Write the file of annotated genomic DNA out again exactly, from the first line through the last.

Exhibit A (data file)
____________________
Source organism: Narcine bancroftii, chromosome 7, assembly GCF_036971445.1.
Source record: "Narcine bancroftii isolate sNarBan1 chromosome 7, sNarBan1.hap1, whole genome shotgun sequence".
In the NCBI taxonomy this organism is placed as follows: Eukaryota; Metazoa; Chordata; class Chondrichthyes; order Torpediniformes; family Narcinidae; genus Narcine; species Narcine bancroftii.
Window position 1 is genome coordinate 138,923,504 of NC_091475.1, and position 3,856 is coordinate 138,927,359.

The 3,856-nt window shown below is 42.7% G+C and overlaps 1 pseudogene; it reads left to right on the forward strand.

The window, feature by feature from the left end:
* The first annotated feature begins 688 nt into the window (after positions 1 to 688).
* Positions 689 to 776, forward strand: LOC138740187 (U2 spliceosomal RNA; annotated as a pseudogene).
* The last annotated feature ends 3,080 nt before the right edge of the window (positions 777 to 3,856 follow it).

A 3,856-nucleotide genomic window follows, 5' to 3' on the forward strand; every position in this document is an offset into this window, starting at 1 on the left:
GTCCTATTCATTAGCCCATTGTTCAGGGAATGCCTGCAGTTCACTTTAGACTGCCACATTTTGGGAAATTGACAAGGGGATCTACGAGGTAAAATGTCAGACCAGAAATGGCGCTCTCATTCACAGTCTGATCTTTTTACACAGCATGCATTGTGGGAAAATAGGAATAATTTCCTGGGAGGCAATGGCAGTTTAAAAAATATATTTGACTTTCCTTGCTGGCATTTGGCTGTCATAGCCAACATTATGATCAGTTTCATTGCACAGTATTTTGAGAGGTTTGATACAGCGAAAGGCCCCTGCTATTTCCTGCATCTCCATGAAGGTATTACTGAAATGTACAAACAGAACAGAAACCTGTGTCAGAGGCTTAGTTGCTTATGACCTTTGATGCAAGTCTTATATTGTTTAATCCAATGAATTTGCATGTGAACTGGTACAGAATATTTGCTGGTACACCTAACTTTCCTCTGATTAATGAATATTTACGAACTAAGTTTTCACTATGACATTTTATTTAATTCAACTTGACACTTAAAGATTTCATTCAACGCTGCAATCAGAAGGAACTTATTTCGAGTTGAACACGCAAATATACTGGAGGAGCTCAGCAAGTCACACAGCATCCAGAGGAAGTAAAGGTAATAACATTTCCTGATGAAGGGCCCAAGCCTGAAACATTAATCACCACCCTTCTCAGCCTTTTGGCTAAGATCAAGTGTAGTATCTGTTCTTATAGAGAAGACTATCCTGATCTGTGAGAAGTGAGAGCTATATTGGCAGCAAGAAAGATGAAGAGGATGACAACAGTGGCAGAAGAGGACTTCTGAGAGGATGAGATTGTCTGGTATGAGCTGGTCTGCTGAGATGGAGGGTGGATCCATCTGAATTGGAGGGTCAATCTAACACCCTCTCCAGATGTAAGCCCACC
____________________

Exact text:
Source organism: Narcine bancroftii, chromosome 7, assembly GCF_036971445.1.
Source record: "Narcine bancroftii isolate sNarBan1 chromosome 7, sNarBan1.hap1, whole genome shotgun sequence".
In the NCBI taxonomy this organism is placed as follows: Eukaryota; Metazoa; Chordata; class Chondrichthyes; order Torpediniformes; family Narcinidae; genus Narcine; species Narcine bancroftii.
Window position 1 is genome coordinate 138,923,504 of NC_091475.1, and position 3,856 is coordinate 138,927,359.

The 3,856-nt window shown below is 42.7% G+C and overlaps 1 pseudogene; it reads left to right on the forward strand.

The window, feature by feature from the left end:
* The first annotated feature begins 688 nt into the window (after positions 1 to 688).
* Positions 689 to 776, forward strand: LOC138740187 (U2 spliceosomal RNA; annotated as a pseudogene).
* The last annotated feature ends 3,080 nt before the right edge of the window (positions 777 to 3,856 follow it).

A 3,856-nucleotide genomic window follows, 5' to 3' on the forward strand; every position in this document is an offset into this window, starting at 1 on the left:
GTCCTATTCATTAGCCCATTGTTCAGGGAATGCCTGCAGTTCACTTTAGACTGCCACATTTTGGGAAATTGACAAGGGGATCTACGAGGTAAAATGTCAGACCAGAAATGGCGCTCTCATTCACAGTCTGATCTTTTTACACAGCATGCATTGTGGGAAAATAGGAATAATTTCCTGGGAGGCAATGGCAGTTTAAAAAATATATTTGACTTTCCTTGCTGGCATTTGGCTGTCATAGCCAACATTATGATCAGTTTCATTGCACAGTATTTTGAGAGGTTTGATACAGCGAAAGGCCCCTGCTATTTCCTGCATCTCCATGAAGGTATTACTGAAATGTACAAACAGAACAGAAACCTGTGTCAGAGGCTTAGTTGCTTATGACCTTTGATGCAAGTCTTATATTGTTTAATCCAATGAATTTGCATGTGAACTGGTACAGAATATTTGCTGGTACACCTAACTTTCCTCTGATTAATGAATATTTACGAACTAAGTTTTCACTATGACATTTTATTTAATTCAACTTGACACTTAAAGATTTCATTCAACGCTGCAATCAGAAGGAACTTATTTCGAGTTGAACACGCAAATATACTGGAGGAGCTCAGCAAGTCACACAGCATCCAGAGGAAGTAAAGGTAATAACATTTCCTGATGAAGGGCCCAAGCCTGAAACATTAATCACCACCCTTCTCAGCCTTTTGGCTAAGATCAAGTGTAGTATCTGTTCTTATAGAGAAGACTATCCTGATCTGTGAGAAGTGAGAGCTATATTGGCAGCAAGAAAGATGAAGAGGATGACAACAGTGGCAGAAGAGGACTTCTGAGAGGATGAGATTGTCTGGTATGAGCTGGTCTGCTGAGATGGAGGGTGGATCCATCTGAATTGGAGGGTCAATCTAACACCCTCTCCAGATGTAAGCCCACC